Smart City Digital Twin Summit Held on Campus
Analyzing Data with Future Simulations
On Friday, November 2, Georgia Tech’s School of Civil & Environmental Engineering along with the Smart Cities and Inclusive Innovation Initiative hosted a day-long Smart City Digital Twin Summit on the Georgia Tech Campus.
A digital twin is defined as a … “pairing of virtual and physical worlds [that] allows analysis of data and monitoring of systems to head off problems before they occur, prevent downtime, and even plan for the future using simulations.” (Forbes, 2017). As such, a digital twin’s potential in improving urban operations, efficiencies and resilience are far-reaching. There is a great deal of interest in Smart City Digital Twins in academia, industry and government. The summit allowed Georgia Tech professors and researchers to share ideas, identify synergies and opportunities for collaboration and discuss how through their combined efforts they can establish a leadership role in the formation and development of this new interdisciplinary field of inquiry.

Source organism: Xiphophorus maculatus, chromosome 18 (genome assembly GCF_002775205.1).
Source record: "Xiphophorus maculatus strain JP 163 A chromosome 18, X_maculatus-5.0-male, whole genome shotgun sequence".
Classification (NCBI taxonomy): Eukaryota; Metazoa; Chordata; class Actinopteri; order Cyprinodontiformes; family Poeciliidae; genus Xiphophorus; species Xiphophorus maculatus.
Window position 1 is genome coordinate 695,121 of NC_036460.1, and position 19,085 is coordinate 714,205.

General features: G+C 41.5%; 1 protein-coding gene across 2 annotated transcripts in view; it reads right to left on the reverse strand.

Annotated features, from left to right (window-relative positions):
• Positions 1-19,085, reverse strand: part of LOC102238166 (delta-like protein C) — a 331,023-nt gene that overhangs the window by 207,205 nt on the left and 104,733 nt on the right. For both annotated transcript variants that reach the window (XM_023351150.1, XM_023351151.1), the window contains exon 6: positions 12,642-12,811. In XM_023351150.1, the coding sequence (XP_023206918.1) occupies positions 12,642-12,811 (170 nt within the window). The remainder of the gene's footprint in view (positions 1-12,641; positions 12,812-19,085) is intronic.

The Summit’s morning session focused on the Georgia Tech Shenzhen Smart Campus as Dr. Perry Yang from the School of City and Regional Planning discussed integrating campus design and engineering systems while two panels discussed campus design and campus systems research. Following the discussion was a poster exhibition on the GT Shenzhen campus concept plan.
Professor John Taylor from the School of Civil and Environmental Engineering and Debra Lam, Managing Director of the Smart Cities and Inclusive Innovation Initiative, introduced the Smart City Digital Twin afternoon session. Professors Pardis Pishdad-Bozorgi, Tarek Rakha, Dimitri Mavris and Dennis Shelden discussed their Digital Twin work in platforms and systems architecture. Next, professors John Taylor, James Tsai, Mike Hunter, Perry Yang and Subhro Guhathakurta discussed Digital Twin implementation and applications.